Jun 27 2007
According to a major national study, as many as 15,000 children and adolescents in the United States are diagnosed with type 1 diabetes, and about 3,700 youth are diagnosed with type 2 diabetes each year.
The study called SEARCH looked at childhood diabetes in racially and ethnically diverse populations and is the largest yet to assess the level of diabetes among youngsters under the age of 20 in the United States.
SEARCH is a multi-center study which covers six clinics in California, Colorado, Hawaii, Ohio, South Carolina, and Washington and a population of about 5.5 million children.
The researchers identified 2,435 youths who were diagnosed with type 1 and type 2 diabetes in 2002 and 2003 and estimated the overall incidence of diabetes in youth to be 24.3 per 100,000 per year.
Type 1 diabetes which is sometimes called juvenile diabetes, occurs when the immune system runs amok and begins attacking itself, destroying insulin-producing cells in the pancreas needed to control blood sugar; people with type 1 diabetes must take daily insulin injections.
Type 2 which is often called adult onset diabetes usually occurs later on in life, often in middle-age.
Lead author Dr. Dana Dabelea, an associate professor of preventive medicine at the University of Colorado in Denver says in all age groups, the highest rates of type 1 diabetes were observed in non-Hispanic white boys and girls.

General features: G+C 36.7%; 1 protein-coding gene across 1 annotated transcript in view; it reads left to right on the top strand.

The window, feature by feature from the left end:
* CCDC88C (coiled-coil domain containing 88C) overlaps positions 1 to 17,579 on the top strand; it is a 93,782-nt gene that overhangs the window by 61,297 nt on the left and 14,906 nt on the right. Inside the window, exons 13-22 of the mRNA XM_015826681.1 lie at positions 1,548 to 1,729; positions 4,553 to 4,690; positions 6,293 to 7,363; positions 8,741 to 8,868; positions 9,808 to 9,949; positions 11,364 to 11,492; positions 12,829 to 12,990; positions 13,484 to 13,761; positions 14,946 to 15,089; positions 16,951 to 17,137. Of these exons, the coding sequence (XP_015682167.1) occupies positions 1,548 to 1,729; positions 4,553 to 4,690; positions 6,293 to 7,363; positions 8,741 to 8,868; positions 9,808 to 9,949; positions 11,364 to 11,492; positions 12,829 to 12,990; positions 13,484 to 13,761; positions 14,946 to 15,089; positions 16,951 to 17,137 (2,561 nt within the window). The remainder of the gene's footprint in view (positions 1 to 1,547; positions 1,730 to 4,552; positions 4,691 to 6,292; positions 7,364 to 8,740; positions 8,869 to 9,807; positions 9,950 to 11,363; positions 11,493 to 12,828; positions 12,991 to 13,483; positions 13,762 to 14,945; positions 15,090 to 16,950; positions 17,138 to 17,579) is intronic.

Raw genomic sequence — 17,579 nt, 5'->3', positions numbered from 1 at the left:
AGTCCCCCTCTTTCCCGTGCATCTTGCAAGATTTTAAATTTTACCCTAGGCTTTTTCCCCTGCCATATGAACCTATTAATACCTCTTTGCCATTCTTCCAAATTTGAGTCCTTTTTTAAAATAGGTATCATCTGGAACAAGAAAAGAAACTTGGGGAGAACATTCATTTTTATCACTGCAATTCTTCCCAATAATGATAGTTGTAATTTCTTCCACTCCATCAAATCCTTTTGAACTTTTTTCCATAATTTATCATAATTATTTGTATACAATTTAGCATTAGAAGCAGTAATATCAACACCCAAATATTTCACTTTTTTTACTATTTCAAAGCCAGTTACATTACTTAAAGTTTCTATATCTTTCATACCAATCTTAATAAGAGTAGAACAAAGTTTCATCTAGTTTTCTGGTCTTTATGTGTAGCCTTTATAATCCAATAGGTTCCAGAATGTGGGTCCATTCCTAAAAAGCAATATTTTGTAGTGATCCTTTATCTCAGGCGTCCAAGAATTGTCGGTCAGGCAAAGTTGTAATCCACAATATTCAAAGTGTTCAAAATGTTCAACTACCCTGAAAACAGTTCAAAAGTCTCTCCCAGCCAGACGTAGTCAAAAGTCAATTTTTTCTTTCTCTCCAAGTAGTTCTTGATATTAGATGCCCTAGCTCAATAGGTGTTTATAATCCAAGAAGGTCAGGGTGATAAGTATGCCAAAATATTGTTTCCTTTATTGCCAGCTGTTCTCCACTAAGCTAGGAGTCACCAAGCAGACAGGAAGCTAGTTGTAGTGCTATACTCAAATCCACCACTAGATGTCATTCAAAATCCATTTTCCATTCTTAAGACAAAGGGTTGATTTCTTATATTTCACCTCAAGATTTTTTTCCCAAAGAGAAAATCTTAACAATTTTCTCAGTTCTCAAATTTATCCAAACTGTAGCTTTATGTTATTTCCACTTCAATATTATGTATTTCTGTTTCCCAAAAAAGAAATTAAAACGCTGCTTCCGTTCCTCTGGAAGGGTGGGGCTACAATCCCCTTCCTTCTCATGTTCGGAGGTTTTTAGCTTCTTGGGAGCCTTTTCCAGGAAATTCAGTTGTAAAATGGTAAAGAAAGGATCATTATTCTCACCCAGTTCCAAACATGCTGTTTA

The study found that one in 3,000 non-Hispanic white children in this age group develop type 1 diabetes each year, compared with one in about 5,000 African-American and Hispanic youths and about 1 in 10,000, for Asian Pacific Islanders and American Indian children.
With type 2 diabetes, in the 15- to 19-year-old age group, American Indian children are hardest hit, with about one in 2,000 developing type 2 diabetes each year.
The study figures for type 1 diabetes are higher than previously thought and the researchers believe a combination of factors such as genetic and environmental triggers or an infectious agent or dietary component not yet identified, could be the cause.
The study also found that newly diagnosed type 2 diabetes was extremely rare in children under age 10 but gradually increased with age and although still rare type 2 diabetes was, nevertheless, present among non-Hispanic white youth 15-19 years of age (5.6 per 100,000 per year).
The appearance of type 2 diabetes in youth reflects the increasing rates in adults and in both cases this form of diabetes is closely linked to obesity, physical inactivity and a family history of type 2 diabetes.
Experts say the study provides a clear picture of diabetes incidence among all American youth and is important in that it will lead to prevention strategies to reduce the risk of complications associated with diabetes.
The researchers will continue to monitor the incidence of diabetes in youth in all of the various population groups through to 2009.
The study was funded by the Division of Diabetes Translation at the Centers for Disease Control and Prevention (CDC) and the National Institute of Diabetes and Digestive and Kidney Diseases (NIDDK), a part of the National Institutes of Health (NIH).
Almost 21 million Americans have diabetes, which causes 5 percent of all deaths globally each year; most have type 2, which can damage blood vessels, leading to loss of toes and limbs, blindness, heart disease and death.
The study is published in the Journal of the American Medical Association (JAMA).